For a person on the autism spectrum, learning to prioritize among multiple options can be overwhelming. Every single one of life’s ordinary glitches—or even choosing between two conflicting activities—can provoke agonizing anxiety. For my daughter, who enjoys catchy phrases, I’ve loosely defined the problem as learning to tell the difference between mountains and molehills. Unfortunately for Samantha, many molehills look and feel like Mt. Everest to her.
Most actors would be thrilled to be invited and PAID to speak or sing, even if it conflicts with a previous appointment or possible casting in a future role—but not my daughter. Once my daughter makes a commitment, all hell breaks loose inside her mind if she has to change plans.
Samantha is NOT soothed by the idea that there are exceptions to nearly all rules in the entertainment world. Even when I remind her that our theater director would have PROUDLY excused her from a play performance, if she had landed the guest role on The Good Doctor, Samantha still doesn’t understand how to prioritize one career opportunity over another in a polite and professional manner. In her calmer moments, she understands that the goal is to “mix and match,” and find a way to work out a conflict (or potential conflict) so she can perform in two shows, speak at the U.N. or even just go on a family vacation! Samantha recently allowed me to help her (a feat in itself!) juggle two back to back shows with several conflicting rehearsals WITHOUT screaming or sending angry, unprofessional emails or texts. This was a milestone moment.
Samantha also hates to disappoint her friends when a rehearsal or career opportunity forces to her cancel a social commitment or attend a birthday event.
“Will they understand why I’m canceling? We planned this date a long time ago! I made a commitment to my friends. I don’t want to disappoint them or hurt their feelings. What should I tell them?”
My answer is always the same. “Your friends will understand that your work comes first. They would make the same decision if they were in your shoes. I promise that your friends’ parents would give them the same advice I’m giving you.”
We are making progress on the career vs. friends conundrum, but dealing with every day glitches and frustrations is going more slowly. For example, today I asked if her voice coach had given her the thumb drive for her cabaret performance.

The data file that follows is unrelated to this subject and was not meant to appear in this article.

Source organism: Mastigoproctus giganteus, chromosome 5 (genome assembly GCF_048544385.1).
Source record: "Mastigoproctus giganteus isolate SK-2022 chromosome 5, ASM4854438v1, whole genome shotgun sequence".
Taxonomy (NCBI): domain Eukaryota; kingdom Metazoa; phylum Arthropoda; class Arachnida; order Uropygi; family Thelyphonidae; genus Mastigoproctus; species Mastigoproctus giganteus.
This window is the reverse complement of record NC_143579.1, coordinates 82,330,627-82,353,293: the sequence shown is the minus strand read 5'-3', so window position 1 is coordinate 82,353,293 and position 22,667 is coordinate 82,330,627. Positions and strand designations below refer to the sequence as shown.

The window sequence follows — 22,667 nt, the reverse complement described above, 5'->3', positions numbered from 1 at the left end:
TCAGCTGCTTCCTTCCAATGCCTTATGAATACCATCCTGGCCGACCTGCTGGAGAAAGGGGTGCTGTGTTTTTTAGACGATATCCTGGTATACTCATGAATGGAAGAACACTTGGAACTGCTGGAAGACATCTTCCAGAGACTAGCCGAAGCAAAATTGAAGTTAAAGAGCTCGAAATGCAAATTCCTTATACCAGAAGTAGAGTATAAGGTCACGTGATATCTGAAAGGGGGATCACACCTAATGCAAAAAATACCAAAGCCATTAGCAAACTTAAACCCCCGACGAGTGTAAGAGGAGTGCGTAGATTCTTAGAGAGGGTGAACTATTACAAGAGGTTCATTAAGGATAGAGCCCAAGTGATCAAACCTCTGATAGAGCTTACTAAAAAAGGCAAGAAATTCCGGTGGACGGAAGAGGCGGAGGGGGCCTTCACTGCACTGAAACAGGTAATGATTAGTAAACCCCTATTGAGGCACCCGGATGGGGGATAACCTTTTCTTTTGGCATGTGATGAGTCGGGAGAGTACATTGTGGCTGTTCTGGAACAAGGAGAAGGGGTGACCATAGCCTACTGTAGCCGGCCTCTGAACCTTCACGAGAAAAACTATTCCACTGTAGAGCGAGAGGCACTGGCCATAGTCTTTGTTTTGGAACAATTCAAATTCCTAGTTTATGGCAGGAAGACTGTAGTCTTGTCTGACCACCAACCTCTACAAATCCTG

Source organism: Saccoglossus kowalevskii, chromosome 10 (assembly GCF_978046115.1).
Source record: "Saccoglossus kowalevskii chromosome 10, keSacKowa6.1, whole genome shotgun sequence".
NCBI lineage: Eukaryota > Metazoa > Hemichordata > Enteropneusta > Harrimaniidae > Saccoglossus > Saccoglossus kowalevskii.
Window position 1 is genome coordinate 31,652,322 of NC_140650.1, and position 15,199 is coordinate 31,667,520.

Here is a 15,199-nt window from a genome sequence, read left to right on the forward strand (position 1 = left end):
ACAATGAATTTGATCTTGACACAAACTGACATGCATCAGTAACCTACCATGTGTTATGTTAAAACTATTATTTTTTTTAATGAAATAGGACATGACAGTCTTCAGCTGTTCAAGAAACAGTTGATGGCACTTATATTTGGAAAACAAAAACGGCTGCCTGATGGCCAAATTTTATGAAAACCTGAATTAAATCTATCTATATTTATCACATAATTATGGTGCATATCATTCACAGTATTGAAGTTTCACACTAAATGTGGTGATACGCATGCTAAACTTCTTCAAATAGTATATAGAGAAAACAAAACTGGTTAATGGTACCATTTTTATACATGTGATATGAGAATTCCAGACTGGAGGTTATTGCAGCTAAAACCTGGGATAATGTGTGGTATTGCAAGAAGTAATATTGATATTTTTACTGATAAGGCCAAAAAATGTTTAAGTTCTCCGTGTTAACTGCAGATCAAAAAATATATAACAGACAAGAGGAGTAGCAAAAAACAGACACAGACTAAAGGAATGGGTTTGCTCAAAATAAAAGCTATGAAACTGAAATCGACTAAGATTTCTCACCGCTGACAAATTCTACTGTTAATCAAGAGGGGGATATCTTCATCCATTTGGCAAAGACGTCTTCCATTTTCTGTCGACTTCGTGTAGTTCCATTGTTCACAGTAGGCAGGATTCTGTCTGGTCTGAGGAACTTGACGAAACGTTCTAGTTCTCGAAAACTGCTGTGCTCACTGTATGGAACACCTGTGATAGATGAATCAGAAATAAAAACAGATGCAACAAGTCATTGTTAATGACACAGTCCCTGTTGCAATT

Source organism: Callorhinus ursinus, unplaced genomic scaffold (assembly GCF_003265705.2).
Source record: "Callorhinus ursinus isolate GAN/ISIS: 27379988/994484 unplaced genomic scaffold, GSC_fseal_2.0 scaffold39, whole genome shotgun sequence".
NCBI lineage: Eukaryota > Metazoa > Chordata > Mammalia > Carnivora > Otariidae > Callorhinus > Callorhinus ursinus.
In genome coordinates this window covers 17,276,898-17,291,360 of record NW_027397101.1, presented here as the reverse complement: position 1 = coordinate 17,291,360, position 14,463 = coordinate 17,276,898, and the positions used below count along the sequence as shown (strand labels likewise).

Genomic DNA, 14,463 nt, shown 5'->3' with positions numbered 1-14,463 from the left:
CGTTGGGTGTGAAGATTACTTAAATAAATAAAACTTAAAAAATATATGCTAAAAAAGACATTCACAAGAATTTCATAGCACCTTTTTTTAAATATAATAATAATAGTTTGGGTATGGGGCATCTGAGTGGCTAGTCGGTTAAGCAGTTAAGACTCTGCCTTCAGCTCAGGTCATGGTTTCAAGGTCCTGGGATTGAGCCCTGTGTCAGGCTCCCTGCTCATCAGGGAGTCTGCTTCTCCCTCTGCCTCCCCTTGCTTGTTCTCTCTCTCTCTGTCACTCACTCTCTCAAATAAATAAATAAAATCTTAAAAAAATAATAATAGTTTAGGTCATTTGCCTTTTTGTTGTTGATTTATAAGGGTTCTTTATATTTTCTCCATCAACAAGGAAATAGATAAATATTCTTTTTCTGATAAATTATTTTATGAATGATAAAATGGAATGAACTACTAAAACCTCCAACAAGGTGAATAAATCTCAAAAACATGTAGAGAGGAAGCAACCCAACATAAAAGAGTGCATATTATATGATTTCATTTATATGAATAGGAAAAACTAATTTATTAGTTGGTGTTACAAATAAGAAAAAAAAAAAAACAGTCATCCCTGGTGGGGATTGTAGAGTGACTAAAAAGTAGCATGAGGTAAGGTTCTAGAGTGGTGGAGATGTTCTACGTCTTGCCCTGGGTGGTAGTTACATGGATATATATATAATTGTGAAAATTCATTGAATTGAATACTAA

“Why are you asking me?” Her tone suggests she is morphing into a porcupine.
“Daddy wants to make a disk of your fabulous cabaret performance to play for people,” I try to sound soothing and motivate her to answer my question by appealing to her ego.
No luck. “I don’t know….I don’t think so….I don’t REMEMBER!
My daughter is simmering, while I try to model restraint and reason. Neither one of us really understands the gizmo called a thumb drive, except that it’s a necessary evil in storing and sharing information. “How about if you look for it in your purse,” I suggest.
She rummages through her purse and tote bag in an ever-increasing fury. “I can’t f*ing find it! I DON’T KNOW WHERE IT IS! Why are you asking for something I can’t find?” Her porcupine quills are flying at me.
“How about if you stop screaming and let me help you look for it? Why make a mountain out of a molehill?”
Mercifully, Samantha quiets down and allows me to search her bag, which is stuffed with loose change, medication vials, tampons and at least 27 pens, pencils and sharpies (many of them nonfunctional). Eventually, I manage to unearth the thumb drive. Then I ask her to gather up all of the loose change into a zip lock bag and show it to her life skills coach. “If you and your coach, clean out and organize your bag, you will have fewer misplaced items (aka molehills) turning into mountains.”
Samantha tries to compare her meltdown over the missing thumb drive to my own upset several weeks ago when I couldn’t find my cell phone in our apartment. The ringer was turned off, and I was running late for an appointment. “Not the same,” I explain. “I raised my voice in frustration at the situation, but I wasn’t yelling at YOU.”
I don’t know when (or whether) my daughter understands the difference between her many extreme outbursts over small (sometimes imaginary!) conflicts and inconveniences and my rare fury over a misplaced cell phone (which I found under a blanket on my bed). But I do know that Samantha still needs to learn how to categorize life’s every day problems in a calmer, more appropriate manner, so she doesn’t wear herself out (and everyone else around her). Also, she will need to save her strength and keep her wits about in a real emergency situation.
We are at peace again when she leaves to meet her life skills coach. Then I send an email about today’s molehill that ALMOST became Mount Vesuvius and copy Samantha.
Sooner or later most people learn the difference between mountains and molehills. For a person with autism like my daughter, I hope she learns sooner, but I accept that I must settle for later.
Previously Published on margueriteelisofon.com